Start My Family Tree Welcome to Geni, home of the world's largest family tree.
Join Geni to explore your genealogy and family history in the World's Largest Family Tree.

American Revolution: Yorktown campaign (January - October 1781)

« Back to Projects Dashboard

Project Tags

view all


  • Colonel Christian Febiger (Continental Army) ["Old Denmark"] (1749 - 1796)
    Hans Christian Febiger (or Fibiger) (October 19, 1749 in Fåborg Denmark - September 20, 1796 in Philadelphia Pennsylvania) was an American Revolutionary War commander, confidante of General Ge...
  • Capt. John Hancock Linton (1750 - 1836)
    Captain John Linton Revolutionary War Soldier, in the Loudoun County, Virginia Militia. His unit was at Yorktown from the summer until October of 1781.
  • William Horrall Jr. (1757 - 1842)
    William was born in the Virginia Colony, an area that was originally Albermarle County, VA, and later became Amherst Co. His family owned a tobacco farm, and the owners of neighboring farms included Th...
  • David C. Haggard (1764 - 1844)
    Served in the Virginia Militia , about 1779 to 1783. In Battle of Yorktown, Virginia, Oct. 14, 1781, and at the Surrender of Cornwallis, Oct. 19, 1781.
  • Thomas Taylor Byrd (1752 - 1821)
    Thomas Taylor Byrd was born at Westover on the James River, Charles City County, Virginia, on 7 January 1752, the second son of Col. William Byrd III and his first wife, Elizabeth Hill (Carter) Byrd. H...

American Revolution: Yorktown campaign (January - October 1781)


Decisive Franco-American victory

The Yorktown or Virginia campaign was a series of military maneuvers and battles during the American Revolutionary War that culminated in the decisive Siege of Yorktown in October 1781. The result of the campaign was the surrender of the British Army force of General Charles, Earl Cornwallis, an event that led directly to the beginning of serious peace negotiations and the eventual end of the war. The campaign was marked by disagreements, indecision, and miscommunication on the part of British leaders, and by a remarkable set of cooperative decisions, at times in violation of orders, by the French and Americans.

The campaign involved land and naval forces of Great Britain and France, and land forces of the United States. British forces sent to Virginia between January and April 1781 joined with Cornwallis's army in May, which came north from an extended campaign through the southern states. These forces were first opposed weakly by Virginia militia, but General George Washington sent first the Marquis de Lafayette and then Anthony Wayne with Continental Army troops to oppose the raiding and economic havoc the British were wreaking. The combined American forces, however, were insufficient in number to oppose the combined British forces, and it was only after a series of controversially confusing orders by General Sir Henry Clinton, the British commander-in-chief, that Cornwallis moved to Yorktown in July and built a defensive position that was strong against the land forces he then faced, but was vulnerable to naval blockade and siege.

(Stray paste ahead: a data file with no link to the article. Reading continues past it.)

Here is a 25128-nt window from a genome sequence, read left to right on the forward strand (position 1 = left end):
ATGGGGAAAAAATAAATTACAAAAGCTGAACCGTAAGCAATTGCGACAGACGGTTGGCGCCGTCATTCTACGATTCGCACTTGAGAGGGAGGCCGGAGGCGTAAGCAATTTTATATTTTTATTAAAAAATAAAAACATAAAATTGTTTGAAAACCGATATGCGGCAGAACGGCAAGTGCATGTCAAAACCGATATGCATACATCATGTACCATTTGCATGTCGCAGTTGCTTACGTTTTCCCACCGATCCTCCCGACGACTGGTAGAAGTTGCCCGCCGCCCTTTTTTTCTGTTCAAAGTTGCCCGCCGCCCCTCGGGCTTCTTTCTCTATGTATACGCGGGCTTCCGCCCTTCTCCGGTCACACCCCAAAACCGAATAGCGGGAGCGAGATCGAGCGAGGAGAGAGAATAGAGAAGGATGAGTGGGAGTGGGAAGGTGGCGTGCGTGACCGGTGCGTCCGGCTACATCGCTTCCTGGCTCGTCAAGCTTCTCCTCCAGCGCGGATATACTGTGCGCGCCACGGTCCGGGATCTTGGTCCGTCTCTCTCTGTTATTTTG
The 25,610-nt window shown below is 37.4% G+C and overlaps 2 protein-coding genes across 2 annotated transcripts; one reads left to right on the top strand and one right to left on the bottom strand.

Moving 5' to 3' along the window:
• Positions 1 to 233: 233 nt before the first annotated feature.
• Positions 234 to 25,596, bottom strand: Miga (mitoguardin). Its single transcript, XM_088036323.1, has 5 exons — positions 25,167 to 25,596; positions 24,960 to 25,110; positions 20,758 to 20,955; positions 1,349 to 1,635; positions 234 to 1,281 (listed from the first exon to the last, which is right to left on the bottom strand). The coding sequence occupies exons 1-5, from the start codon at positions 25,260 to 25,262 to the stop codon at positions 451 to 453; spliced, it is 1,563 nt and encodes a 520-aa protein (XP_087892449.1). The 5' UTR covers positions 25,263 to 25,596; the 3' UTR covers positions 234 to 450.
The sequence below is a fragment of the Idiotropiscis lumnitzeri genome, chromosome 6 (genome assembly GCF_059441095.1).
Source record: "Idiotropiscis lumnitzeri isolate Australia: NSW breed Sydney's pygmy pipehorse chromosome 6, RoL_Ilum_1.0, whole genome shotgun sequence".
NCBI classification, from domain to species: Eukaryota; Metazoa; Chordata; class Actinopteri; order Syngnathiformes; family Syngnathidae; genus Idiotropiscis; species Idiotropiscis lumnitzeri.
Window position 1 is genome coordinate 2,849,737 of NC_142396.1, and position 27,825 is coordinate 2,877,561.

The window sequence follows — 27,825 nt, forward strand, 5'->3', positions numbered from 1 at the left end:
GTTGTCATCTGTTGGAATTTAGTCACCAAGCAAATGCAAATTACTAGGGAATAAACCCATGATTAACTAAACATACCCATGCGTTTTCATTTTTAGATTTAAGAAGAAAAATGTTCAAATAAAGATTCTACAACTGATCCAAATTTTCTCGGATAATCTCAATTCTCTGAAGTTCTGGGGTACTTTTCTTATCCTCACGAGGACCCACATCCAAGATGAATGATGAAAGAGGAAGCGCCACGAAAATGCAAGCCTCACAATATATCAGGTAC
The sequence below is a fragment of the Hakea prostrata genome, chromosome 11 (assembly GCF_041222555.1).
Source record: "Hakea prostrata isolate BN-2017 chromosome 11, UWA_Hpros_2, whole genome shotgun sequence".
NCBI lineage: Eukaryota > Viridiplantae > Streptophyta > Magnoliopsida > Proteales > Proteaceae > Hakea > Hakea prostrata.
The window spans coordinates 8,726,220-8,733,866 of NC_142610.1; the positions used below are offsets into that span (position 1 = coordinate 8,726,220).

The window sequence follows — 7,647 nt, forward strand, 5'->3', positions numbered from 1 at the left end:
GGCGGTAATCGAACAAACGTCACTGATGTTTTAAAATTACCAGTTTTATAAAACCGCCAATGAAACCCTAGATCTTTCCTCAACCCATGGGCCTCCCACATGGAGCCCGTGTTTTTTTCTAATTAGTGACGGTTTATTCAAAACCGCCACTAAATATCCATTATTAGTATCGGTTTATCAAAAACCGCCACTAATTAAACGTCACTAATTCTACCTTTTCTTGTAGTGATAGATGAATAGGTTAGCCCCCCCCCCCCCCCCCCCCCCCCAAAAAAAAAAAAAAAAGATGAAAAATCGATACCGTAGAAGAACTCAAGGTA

British naval forces in North America and the West Indies were weaker than the combined fleets of France and Spain, and, after some critical decisions and tactical missteps by British naval commanders, the French fleet of Paul de Grasse gained control over Chesapeake Bay, blockading Cornwallis from naval support and delivering additional land forces to blockade him on land. The Royal Navy attempted to dispute this control, but Admiral Thomas Graves was defeated in the key Battle of the Chesapeake on September 5. American and French armies that had massed outside New York City began moving south late in August, and arrived near Yorktown in mid-September; deceptions about their movement successfully delayed attempts by Clinton to send more troops to Cornwallis.

The Siege of Yorktown began on September 28. In a step that probably shortened the siege, Cornwallis decided to abandon parts of his outer defenses, and the besiegers successfully stormed two of his redoubts. When it became clear that his position was untenable, Cornwallis opened negotiations on October 17 and surrendered two days later. When the news reached London, the government of Lord North fell, and the following Rockingham ministry entered into peace negotiations. These culminated in the Treaty of Paris in 1783, in which King George III recognized the independent United States of America. Clinton and Cornwallis engaged in a public war of words defending their roles in the campaign, and British naval command also discussed the navy's shortcomings that led to the defeat.

Campaign Battles

Skirmish at Waters Creek

Battle of Cape Henry

Battle of Blandford

Battle of Spencer's Ordinary

Battle of Green Spring

Francisco's Fight

Battle of the Chesapeake

Siege of Yorktown

Yorktown order of battle